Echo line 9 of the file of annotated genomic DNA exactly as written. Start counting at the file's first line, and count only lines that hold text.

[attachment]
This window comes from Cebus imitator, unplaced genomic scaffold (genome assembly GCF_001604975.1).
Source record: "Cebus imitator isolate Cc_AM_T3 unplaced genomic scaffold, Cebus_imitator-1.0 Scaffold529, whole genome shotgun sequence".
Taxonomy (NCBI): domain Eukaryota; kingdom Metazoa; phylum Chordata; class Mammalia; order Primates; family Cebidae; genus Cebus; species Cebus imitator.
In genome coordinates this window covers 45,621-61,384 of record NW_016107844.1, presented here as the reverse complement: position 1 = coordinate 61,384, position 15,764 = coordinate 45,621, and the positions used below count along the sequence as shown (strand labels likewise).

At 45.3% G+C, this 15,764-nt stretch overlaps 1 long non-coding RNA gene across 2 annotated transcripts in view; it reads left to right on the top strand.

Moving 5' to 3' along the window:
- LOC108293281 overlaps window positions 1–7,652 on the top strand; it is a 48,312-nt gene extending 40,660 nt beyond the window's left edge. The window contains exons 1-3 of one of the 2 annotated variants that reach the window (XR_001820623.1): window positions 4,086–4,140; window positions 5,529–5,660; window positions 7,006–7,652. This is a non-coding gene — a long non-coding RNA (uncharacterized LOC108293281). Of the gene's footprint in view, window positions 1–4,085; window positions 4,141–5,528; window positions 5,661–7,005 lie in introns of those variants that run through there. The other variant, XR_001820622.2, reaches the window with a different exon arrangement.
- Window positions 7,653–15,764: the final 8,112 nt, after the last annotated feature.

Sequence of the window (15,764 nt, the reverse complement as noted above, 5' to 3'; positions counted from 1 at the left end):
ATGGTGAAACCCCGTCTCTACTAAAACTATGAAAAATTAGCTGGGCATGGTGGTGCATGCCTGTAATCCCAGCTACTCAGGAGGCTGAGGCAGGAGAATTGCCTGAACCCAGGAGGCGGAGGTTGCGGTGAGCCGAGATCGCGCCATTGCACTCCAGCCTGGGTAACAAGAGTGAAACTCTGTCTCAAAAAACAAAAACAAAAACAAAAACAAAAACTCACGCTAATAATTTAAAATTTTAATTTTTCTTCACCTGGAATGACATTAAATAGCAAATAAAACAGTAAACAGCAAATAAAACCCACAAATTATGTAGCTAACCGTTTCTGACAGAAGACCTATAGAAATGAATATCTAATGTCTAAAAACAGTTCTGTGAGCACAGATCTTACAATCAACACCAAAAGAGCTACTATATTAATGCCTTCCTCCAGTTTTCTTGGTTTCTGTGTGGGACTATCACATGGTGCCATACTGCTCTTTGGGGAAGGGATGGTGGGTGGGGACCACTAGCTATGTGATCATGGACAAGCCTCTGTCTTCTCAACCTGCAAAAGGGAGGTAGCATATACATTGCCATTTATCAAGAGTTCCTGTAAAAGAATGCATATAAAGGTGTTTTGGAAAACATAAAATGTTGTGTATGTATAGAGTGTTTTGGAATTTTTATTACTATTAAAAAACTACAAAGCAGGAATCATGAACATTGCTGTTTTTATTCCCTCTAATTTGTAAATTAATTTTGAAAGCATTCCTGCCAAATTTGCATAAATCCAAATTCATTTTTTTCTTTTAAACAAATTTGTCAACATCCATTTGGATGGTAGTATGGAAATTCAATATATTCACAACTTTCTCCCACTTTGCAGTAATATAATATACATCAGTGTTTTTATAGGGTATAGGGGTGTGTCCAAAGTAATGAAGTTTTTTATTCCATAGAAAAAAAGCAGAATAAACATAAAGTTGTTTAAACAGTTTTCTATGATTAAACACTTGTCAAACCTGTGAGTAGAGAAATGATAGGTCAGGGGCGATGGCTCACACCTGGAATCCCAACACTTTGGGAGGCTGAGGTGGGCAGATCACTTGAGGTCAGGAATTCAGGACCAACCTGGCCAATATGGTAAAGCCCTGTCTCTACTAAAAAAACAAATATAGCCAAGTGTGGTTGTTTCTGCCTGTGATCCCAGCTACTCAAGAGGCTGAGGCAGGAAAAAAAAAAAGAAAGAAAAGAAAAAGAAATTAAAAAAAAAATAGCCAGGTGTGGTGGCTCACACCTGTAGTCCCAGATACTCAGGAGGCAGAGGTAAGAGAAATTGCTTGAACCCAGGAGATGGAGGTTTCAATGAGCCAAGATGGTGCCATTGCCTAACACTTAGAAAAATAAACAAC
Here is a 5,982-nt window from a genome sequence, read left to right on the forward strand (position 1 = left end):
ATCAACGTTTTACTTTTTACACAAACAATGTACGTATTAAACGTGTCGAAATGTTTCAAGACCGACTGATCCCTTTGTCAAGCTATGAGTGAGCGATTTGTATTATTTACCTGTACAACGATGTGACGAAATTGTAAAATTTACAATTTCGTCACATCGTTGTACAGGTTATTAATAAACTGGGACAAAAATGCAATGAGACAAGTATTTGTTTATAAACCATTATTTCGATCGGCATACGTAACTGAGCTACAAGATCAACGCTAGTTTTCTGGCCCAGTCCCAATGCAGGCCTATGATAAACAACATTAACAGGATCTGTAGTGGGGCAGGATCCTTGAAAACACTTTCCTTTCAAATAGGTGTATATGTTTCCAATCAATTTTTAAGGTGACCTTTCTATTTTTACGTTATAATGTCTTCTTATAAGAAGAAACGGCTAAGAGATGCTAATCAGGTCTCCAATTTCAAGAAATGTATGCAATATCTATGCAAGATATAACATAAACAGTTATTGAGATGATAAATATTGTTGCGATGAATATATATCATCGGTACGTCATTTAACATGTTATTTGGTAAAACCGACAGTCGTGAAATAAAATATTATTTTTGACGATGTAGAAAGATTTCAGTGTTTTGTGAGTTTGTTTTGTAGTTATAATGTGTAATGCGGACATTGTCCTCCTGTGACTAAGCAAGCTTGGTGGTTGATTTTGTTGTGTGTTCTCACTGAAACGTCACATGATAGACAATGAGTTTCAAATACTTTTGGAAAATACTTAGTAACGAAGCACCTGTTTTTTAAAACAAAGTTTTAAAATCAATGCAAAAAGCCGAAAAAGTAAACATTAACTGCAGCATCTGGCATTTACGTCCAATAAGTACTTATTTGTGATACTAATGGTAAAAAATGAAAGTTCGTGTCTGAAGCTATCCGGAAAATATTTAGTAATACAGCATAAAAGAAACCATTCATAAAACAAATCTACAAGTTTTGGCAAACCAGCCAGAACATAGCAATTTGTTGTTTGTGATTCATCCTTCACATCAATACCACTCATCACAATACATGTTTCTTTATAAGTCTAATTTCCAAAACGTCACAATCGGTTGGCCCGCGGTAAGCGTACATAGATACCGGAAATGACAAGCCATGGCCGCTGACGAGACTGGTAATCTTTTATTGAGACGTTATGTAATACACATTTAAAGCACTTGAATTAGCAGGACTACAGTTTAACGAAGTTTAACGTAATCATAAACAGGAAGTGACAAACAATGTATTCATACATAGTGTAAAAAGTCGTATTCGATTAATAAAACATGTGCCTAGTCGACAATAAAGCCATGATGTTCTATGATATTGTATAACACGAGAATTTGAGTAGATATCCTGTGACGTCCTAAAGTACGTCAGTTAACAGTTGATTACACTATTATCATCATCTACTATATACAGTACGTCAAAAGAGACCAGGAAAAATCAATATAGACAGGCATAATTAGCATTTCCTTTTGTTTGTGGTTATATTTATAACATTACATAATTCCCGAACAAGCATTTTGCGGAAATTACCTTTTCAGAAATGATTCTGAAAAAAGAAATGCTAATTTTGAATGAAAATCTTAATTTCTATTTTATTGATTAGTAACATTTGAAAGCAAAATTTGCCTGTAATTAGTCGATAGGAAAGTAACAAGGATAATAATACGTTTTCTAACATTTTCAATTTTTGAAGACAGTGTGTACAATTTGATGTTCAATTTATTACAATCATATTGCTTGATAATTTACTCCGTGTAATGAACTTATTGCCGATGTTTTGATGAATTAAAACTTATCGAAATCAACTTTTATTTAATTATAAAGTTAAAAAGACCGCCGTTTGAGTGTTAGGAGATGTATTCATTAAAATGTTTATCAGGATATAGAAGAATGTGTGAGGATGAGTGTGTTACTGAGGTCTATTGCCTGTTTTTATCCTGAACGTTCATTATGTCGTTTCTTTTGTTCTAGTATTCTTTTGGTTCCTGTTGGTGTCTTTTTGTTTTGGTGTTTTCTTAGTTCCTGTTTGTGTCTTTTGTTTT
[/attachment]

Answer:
Sequence of the window (15,764 nt, the reverse complement as noted above, 5' to 3'; positions counted from 1 at the left end):